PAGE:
JSE-listed Metair Investments and its subsidiary, Hesto Harnesses, along with President Cyril Ramaphosa, on September 13 officially launched the new Hesto vehicle wiring harness manufacturing facility in KwaDukuza, KwaZulu-Natal. The new 35 000 m2 Hesto facility is one of five capital investment projects which resulted in a commitment of over R1.4-billion by Metair to support the expansion and localisation of the new Ford Ranger, through automotive component contracts. In partnership with global automotive parts supplier Yazaki Corporation, Hesto employs manufacturing skills and processes to produce wiring harnesses and instrument clusters for supply to South Africa-based, automotive original-equipment manufacturers (OEMs) Toyota South Africa Motors, Isuzu, Nissan, and recently added, Ford Motor Company of Southern Africa (FMCSA). The new facility will produce wiring harnesses for the latest Ford Ranger and Isuzu models, which will be sold locally and abroad. This follows a R15.8-billion investment by FMCSA in its Silverton assembly plant, in Pretoria, and major supplier factories, as announced in 2021, which will enable the company to support production of the next-generation Ford Ranger. Other subsidiaries involved in these projects include Unitrade 745, Automould, Lumotech and Supreme Springs, with a variety of wires, plastic and chrome plated parts, suspension parts as well as headlights and tail lights being produced. The investment commitment by Metair is an outcome of the South Africa Investment Conference held in 2020 and directly aligns with the objectives of the South African Automotive Master Plan to 2035 (SAAM2035), with the new facility posited to increase localisation, develop skills and create employment. Speaking at the launch, Ramaphosa said this investment showcased the long-term commitment by FMCSA and Metair to South Africa and underpinned their confidence in the country's role in the global automotive value chain. Metair CEO Riaz Haffejee said the new facility took about nine months to complete, since the groundbreaking last year and that R804-million had been invested in the facility. A key benefit on the new facility that was lauded during the launch was the employment it has engendered, with 4 000 jobs created, more than doubling Hesto's staff complement. Ramaphosa lauded this achievement, especially given that it includes the youth of the country, and further, boasts a 70% female representation. He also pointed out that the localisation targets would benefit the surrounding communities. Ramaphosa said such strides in localisation were aligned to aims outlined in the SAAM2035 and called for a continued drive in this area. Hesto MD William Hilditch pointed out that Hesto was the largest employer in the area and said it was proud of its role in empowering the greater iLembe district community. “The government support to both Ford and Isuzu unlocked this opportunity for Hesto to grow its operations, both in KwaDukuza and Tshwane, and contribute significantly to employment, economic growth, skills development and transformation. “Our drive to increase localisation across our business has enhanced this impact. Our country has the resources and skills available to localise more and we believe that, through closer collaboration across the value chain, there is much more that can be achieved on this front,” Hilditch commented. Haffejee echoed these sentiments, noting that the new facility was testament to the Metair group's customer commitment and drive to support the sustainability of the automotive sector through enhanced localisation and global skills transfer. “I am extremely proud of what the team at Hesto has achieved and extend our appreciation to our partners and other stakeholders, specifically Ford and Yazaki, for making this project possible,” he outlined. Haffejee said Metair had driven several localisation projects in support of OEMs and the SAAM2035 agenda through its South Africa-based subsidi...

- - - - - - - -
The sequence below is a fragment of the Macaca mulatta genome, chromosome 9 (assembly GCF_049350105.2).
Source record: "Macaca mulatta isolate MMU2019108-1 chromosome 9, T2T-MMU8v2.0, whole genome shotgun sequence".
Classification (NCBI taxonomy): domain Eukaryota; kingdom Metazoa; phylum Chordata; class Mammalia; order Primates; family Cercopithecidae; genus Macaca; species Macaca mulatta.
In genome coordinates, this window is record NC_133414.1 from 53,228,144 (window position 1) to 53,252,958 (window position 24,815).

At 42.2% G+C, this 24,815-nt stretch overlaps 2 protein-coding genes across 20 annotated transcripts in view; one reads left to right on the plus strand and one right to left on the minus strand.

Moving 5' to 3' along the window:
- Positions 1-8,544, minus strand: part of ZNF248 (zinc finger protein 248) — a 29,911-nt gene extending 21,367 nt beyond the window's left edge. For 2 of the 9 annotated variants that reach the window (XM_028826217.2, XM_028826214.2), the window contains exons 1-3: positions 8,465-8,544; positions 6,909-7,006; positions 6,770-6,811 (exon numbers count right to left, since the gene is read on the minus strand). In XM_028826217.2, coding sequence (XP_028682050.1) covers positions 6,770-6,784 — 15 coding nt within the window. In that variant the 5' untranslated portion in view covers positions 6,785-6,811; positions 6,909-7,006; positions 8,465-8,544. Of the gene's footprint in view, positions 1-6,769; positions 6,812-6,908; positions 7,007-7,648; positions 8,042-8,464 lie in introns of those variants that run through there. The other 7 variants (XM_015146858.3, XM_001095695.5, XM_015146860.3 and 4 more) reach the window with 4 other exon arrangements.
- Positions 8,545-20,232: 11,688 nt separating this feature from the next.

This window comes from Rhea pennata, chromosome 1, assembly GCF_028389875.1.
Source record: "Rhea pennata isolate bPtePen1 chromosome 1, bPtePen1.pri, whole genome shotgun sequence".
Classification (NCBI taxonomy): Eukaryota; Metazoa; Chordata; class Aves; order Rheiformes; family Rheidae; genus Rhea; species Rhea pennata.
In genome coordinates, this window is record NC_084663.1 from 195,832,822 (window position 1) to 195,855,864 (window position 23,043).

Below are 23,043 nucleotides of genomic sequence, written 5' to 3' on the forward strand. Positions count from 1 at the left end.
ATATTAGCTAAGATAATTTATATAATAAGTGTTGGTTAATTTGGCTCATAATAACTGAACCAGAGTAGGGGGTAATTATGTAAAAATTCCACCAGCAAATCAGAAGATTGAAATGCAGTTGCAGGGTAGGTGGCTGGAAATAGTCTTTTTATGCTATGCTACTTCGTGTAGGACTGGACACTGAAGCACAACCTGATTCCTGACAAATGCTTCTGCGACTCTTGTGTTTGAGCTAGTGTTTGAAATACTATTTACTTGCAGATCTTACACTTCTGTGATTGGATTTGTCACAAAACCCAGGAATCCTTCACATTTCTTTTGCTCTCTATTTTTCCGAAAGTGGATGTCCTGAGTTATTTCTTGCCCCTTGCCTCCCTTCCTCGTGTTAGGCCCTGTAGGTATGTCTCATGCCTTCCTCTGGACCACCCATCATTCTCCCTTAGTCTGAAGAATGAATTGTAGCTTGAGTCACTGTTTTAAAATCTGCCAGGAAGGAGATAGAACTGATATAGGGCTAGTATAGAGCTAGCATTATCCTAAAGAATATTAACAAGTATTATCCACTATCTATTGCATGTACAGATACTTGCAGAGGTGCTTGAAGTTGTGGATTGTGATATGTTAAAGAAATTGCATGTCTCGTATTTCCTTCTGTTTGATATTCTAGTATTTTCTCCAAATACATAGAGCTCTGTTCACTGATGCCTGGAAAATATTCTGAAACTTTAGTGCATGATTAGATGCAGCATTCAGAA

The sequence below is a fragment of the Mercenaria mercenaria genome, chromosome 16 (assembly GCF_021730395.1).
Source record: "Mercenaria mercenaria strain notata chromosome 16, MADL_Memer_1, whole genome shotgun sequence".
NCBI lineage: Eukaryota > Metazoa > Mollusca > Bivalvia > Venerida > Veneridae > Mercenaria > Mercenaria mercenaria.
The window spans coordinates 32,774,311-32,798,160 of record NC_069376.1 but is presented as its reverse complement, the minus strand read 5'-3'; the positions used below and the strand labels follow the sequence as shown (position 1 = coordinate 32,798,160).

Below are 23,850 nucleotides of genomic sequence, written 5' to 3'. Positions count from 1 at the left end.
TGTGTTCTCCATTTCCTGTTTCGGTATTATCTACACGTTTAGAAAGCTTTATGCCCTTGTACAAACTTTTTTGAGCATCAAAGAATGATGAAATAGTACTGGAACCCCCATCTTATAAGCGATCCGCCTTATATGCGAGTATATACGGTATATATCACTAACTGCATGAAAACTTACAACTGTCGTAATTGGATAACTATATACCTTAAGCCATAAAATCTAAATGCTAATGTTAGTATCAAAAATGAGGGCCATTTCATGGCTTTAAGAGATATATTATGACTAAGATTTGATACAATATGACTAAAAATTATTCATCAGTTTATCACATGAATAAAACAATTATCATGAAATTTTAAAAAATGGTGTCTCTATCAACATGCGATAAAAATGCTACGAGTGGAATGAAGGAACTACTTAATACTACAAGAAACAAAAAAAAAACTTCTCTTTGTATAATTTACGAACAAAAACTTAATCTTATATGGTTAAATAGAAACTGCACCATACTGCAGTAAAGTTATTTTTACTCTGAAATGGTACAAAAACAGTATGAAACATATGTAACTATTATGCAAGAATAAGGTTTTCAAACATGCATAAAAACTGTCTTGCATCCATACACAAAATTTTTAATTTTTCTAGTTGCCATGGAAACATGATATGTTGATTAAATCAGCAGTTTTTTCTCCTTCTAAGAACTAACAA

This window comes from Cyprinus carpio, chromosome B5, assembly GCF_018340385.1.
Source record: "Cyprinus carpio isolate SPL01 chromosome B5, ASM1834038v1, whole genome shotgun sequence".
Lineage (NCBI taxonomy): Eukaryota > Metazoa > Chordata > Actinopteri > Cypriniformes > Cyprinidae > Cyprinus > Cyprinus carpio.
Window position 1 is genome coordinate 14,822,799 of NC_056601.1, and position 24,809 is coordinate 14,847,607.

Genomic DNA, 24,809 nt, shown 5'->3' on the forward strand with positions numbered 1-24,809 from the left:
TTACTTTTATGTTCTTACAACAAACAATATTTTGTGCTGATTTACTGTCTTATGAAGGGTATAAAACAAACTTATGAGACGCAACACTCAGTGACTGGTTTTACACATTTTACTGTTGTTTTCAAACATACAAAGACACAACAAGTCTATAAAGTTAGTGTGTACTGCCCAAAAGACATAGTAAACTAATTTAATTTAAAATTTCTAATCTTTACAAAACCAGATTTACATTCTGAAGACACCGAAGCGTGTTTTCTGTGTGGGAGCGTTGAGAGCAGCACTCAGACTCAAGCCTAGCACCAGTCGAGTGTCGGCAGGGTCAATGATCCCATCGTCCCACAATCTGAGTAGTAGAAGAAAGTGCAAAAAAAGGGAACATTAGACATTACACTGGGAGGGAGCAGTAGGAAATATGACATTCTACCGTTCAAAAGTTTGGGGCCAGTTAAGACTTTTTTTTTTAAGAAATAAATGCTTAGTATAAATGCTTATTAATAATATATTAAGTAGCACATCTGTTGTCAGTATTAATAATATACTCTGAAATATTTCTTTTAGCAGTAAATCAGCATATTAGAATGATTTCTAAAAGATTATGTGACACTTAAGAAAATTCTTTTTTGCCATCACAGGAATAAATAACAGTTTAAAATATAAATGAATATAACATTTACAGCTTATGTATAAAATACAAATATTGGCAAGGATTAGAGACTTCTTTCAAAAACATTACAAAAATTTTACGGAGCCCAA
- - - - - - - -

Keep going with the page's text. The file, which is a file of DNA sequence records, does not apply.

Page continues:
Final Final: Brand Storytelling and Other Conundrums